Explanation of Names
Anthomyiidae Robineau-Desvoidy 1830
~640 spp. in ~40 genera in our area (per Nearctica), close to 2,000 spp. in 53 genera total(1)
Small to medium-sized flies, usually yellow, brown, gray or blackish; well-developed calypter at base of each wing; resemble muscid flies but more slender; wings sometimes clouded with gray or brown; legs yellowish to black. (Virtual Exhibit on Canada's Biodiversity
R5 cell parallel-sided, 2A reaches margin of wing, at least as a fold; hypopleura without bristles, often only one sternopleural bristle.
Most Anthomyiidae have small hairs under the tip of the scutellum, absent in Muscidae. [comment by John F. Carr]
throughout North America and the world
adults often on flowers in moist or wooded habitats; also common in fields
Most adults feed on nectar. A few (Egle) feed on pollen, and may be important pollinators. Some (Alliopsis, Zaphne) are predators. Larvae may feed on roots (Delia), leaves (Pegomya), or seeds (Delia, Egle); others live in bird nests (Anthomyia), dung (Calythea, Eutrichota, Hylemya), mushrooms (Anthomyia, Pegomya) or as endoparasitoids of grasshoppers (Acridomyia) or as kleptoparasites of Hymenoptera (Eustalomyia, Leucophora).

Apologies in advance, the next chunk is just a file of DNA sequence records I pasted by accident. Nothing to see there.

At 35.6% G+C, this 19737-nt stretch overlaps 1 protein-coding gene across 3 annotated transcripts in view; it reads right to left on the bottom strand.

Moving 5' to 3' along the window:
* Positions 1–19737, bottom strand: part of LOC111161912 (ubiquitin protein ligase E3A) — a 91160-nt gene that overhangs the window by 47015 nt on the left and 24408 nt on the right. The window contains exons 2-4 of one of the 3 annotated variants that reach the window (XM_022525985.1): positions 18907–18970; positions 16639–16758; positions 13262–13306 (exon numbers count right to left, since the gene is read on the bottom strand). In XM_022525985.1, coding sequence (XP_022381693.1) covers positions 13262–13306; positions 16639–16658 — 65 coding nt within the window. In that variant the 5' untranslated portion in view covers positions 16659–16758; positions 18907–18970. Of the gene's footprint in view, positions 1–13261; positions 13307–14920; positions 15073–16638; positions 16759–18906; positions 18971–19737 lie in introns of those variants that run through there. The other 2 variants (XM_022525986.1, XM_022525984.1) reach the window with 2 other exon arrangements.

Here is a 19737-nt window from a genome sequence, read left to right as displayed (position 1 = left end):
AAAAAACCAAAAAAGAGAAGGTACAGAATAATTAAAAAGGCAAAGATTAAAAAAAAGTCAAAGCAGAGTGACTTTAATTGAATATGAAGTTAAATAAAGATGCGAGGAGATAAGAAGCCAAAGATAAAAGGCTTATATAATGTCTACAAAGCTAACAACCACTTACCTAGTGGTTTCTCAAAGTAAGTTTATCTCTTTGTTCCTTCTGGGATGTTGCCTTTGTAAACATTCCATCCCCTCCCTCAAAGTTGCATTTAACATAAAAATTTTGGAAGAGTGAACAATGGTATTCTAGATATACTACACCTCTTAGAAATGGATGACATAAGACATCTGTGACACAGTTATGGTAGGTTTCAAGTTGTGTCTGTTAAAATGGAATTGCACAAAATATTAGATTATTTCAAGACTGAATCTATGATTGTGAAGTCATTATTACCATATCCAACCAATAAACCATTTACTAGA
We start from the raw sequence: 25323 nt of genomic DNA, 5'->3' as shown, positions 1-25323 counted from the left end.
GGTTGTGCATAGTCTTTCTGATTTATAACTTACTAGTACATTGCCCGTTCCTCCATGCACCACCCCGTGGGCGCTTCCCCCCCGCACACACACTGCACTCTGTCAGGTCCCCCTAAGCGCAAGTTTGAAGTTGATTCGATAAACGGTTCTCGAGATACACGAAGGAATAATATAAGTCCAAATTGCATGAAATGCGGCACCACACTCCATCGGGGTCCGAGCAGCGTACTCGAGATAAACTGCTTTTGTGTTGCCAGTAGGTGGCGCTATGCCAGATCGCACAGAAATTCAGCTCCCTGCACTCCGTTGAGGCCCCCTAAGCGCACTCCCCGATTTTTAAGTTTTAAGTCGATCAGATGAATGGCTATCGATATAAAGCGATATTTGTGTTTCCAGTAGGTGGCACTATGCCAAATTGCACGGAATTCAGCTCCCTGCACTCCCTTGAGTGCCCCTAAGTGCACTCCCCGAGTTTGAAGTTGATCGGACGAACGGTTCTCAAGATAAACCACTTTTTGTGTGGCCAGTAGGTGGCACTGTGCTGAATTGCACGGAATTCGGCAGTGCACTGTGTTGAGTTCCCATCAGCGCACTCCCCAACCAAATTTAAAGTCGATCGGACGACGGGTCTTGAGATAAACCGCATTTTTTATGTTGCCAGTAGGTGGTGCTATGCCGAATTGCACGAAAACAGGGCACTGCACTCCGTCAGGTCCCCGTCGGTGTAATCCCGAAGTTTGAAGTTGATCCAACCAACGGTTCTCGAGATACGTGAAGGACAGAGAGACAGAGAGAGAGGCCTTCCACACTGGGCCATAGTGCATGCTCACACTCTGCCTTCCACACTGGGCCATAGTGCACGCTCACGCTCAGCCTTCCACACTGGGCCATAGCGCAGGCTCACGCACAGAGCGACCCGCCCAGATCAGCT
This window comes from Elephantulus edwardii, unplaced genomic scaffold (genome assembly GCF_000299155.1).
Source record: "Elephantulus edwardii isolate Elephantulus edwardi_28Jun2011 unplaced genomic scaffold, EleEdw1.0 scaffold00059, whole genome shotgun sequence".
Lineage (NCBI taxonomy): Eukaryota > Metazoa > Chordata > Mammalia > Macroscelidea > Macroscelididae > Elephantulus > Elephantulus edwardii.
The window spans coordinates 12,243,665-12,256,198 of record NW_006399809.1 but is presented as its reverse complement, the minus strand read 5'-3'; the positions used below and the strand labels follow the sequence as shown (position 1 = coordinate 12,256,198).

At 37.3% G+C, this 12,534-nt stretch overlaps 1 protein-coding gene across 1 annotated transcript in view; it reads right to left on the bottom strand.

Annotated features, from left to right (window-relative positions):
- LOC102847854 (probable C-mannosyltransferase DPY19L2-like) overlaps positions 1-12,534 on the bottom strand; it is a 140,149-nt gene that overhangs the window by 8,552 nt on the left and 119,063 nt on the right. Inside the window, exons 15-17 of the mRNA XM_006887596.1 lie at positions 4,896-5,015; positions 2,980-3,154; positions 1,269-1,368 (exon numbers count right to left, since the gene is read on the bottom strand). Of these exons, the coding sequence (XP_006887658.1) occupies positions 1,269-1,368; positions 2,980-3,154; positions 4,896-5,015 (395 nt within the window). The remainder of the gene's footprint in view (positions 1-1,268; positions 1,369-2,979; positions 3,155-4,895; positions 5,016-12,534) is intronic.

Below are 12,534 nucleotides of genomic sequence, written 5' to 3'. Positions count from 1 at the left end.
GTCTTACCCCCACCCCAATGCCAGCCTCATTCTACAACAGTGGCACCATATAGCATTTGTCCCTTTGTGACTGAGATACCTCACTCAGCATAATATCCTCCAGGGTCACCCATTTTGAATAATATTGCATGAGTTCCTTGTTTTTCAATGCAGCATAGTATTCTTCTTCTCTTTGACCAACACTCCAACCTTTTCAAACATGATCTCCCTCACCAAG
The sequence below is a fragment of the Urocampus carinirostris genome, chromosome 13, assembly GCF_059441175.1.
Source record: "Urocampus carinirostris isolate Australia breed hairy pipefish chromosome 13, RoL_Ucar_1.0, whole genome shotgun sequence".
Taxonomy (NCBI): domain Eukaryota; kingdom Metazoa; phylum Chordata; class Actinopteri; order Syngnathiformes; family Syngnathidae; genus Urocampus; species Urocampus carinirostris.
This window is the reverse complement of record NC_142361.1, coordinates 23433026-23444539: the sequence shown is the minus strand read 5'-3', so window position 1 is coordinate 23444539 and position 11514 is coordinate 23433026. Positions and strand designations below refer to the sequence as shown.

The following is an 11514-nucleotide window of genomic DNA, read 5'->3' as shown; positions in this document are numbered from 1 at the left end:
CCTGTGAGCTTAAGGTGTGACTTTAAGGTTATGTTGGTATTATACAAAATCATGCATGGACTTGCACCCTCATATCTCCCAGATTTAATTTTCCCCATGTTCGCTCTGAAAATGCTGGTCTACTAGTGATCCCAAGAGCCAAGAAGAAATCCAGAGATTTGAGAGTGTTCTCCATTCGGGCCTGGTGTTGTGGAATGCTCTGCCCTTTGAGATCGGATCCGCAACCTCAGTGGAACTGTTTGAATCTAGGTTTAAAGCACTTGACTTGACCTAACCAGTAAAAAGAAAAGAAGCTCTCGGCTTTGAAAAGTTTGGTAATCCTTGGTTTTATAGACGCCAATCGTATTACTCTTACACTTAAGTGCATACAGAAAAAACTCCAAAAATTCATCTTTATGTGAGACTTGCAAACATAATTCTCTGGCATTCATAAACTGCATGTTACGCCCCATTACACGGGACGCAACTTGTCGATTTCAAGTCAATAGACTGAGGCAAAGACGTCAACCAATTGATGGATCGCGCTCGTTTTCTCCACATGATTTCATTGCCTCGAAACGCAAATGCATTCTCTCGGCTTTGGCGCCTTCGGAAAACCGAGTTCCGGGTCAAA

1. eggs, 2. Larva (early instar), 3. Larva (later instar), 4. Puparia, 5. Adult
Except for a few species with distinctive color patterns, identification to genus normally requires a dorsal and close lateral shot clearly showing bristle pattern (legs and thorax), calypters, and antenna. Even then, some genera can not be identified except by dissection.
Some are agricultural pests, especially some in the genus Delia
, including the onion fly (D. antiqua
), the wheat bulb fly (D. coarctata
), the turnip root fly (D. floralis
), the bean seed fly (D. platura
) and the cabbage root fly (D. radicum